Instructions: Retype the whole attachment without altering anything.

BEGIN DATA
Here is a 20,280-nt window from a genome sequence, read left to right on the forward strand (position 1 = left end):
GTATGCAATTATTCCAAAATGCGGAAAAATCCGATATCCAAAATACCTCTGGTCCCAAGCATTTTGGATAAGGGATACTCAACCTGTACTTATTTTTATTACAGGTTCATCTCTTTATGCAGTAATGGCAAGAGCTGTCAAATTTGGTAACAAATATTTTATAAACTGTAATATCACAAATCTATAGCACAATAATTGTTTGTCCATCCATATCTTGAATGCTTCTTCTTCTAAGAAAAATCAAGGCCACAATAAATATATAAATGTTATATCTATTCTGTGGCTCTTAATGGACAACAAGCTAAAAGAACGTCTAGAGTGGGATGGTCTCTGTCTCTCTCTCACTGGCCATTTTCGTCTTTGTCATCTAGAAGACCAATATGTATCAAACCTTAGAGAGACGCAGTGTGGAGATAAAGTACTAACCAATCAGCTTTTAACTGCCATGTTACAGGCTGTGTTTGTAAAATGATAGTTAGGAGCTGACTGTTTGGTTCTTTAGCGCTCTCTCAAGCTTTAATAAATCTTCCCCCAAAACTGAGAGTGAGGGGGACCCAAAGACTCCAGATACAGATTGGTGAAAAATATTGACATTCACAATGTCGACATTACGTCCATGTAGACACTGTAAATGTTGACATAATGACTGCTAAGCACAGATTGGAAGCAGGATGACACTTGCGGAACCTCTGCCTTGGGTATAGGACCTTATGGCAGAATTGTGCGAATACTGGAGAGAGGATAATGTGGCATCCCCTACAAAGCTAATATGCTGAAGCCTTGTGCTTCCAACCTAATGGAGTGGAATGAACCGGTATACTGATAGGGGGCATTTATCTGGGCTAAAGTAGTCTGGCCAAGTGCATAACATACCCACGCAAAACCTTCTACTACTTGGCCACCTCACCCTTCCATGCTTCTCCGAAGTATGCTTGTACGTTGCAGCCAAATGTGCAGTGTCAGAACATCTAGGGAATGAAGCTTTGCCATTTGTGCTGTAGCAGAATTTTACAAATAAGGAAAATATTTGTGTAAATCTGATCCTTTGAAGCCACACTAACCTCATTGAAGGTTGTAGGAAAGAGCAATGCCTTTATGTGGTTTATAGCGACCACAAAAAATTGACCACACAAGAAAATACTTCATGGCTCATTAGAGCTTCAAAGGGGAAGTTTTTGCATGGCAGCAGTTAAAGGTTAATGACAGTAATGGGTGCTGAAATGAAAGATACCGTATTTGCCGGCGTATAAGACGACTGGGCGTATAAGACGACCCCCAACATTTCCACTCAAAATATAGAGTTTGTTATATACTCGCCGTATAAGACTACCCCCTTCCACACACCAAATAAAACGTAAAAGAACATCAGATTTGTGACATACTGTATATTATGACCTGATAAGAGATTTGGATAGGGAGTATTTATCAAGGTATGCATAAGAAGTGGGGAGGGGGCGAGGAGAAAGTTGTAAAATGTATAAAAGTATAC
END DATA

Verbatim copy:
Here is a 20,280-nt window from a genome sequence, read left to right on the forward strand (position 1 = left end):
GTATGCAATTATTCCAAAATGCGGAAAAATCCGATATCCAAAATACCTCTGGTCCCAAGCATTTTGGATAAGGGATACTCAACCTGTACTTATTTTTATTACAGGTTCATCTCTTTATGCAGTAATGGCAAGAGCTGTCAAATTTGGTAACAAATATTTTATAAACTGTAATATCACAAATCTATAGCACAATAATTGTTTGTCCATCCATATCTTGAATGCTTCTTCTTCTAAGAAAAATCAAGGCCACAATAAATATATAAATGTTATATCTATTCTGTGGCTCTTAATGGACAACAAGCTAAAAGAACGTCTAGAGTGGGATGGTCTCTGTCTCTCTCTCACTGGCCATTTTCGTCTTTGTCATCTAGAAGACCAATATGTATCAAACCTTAGAGAGACGCAGTGTGGAGATAAAGTACTAACCAATCAGCTTTTAACTGCCATGTTACAGGCTGTGTTTGTAAAATGATAGTTAGGAGCTGACTGTTTGGTTCTTTAGCGCTCTCTCAAGCTTTAATAAATCTTCCCCCAAAACTGAGAGTGAGGGGGACCCAAAGACTCCAGATACAGATTGGTGAAAAATATTGACATTCACAATGTCGACATTACGTCCATGTAGACACTGTAAATGTTGACATAATGACTGCTAAGCACAGATTGGAAGCAGGATGACACTTGCGGAACCTCTGCCTTGGGTATAGGACCTTATGGCAGAATTGTGCGAATACTGGAGAGAGGATAATGTGGCATCCCCTACAAAGCTAATATGCTGAAGCCTTGTGCTTCCAACCTAATGGAGTGGAATGAACCGGTATACTGATAGGGGGCATTTATCTGGGCTAAAGTAGTCTGGCCAAGTGCATAACATACCCACGCAAAACCTTCTACTACTTGGCCACCTCACCCTTCCATGCTTCTCCGAAGTATGCTTGTACGTTGCAGCCAAATGTGCAGTGTCAGAACATCTAGGGAATGAAGCTTTGCCATTTGTGCTGTAGCAGAATTTTACAAATAAGGAAAATATTTGTGTAAATCTGATCCTTTGAAGCCACACTAACCTCATTGAAGGTTGTAGGAAAGAGCAATGCCTTTATGTGGTTTATAGCGACCACAAAAAATTGACCACACAAGAAAATACTTCATGGCTCATTAGAGCTTCAAAGGGGAAGTTTTTGCATGGCAGCAGTTAAAGGTTAATGACAGTAATGGGTGCTGAAATGAAAGATACCGTATTTGCCGGCGTATAAGACGACTGGGCGTATAAGACGACCCCCAACATTTCCACTCAAAATATAGAGTTTGTTATATACTCGCCGTATAAGACTACCCCCTTCCACACACCAAATAAAACGTAAAAGAACATCAGATTTGTGACATACTGTATATTATGACCTGATAAGAGATTTGGATAGGGAGTATTTATCAAGGTATGCATAAGAAGTGGGGAGGGGGCGAGGAGAAAGTTGTAAAATGTATAAAAGTATAC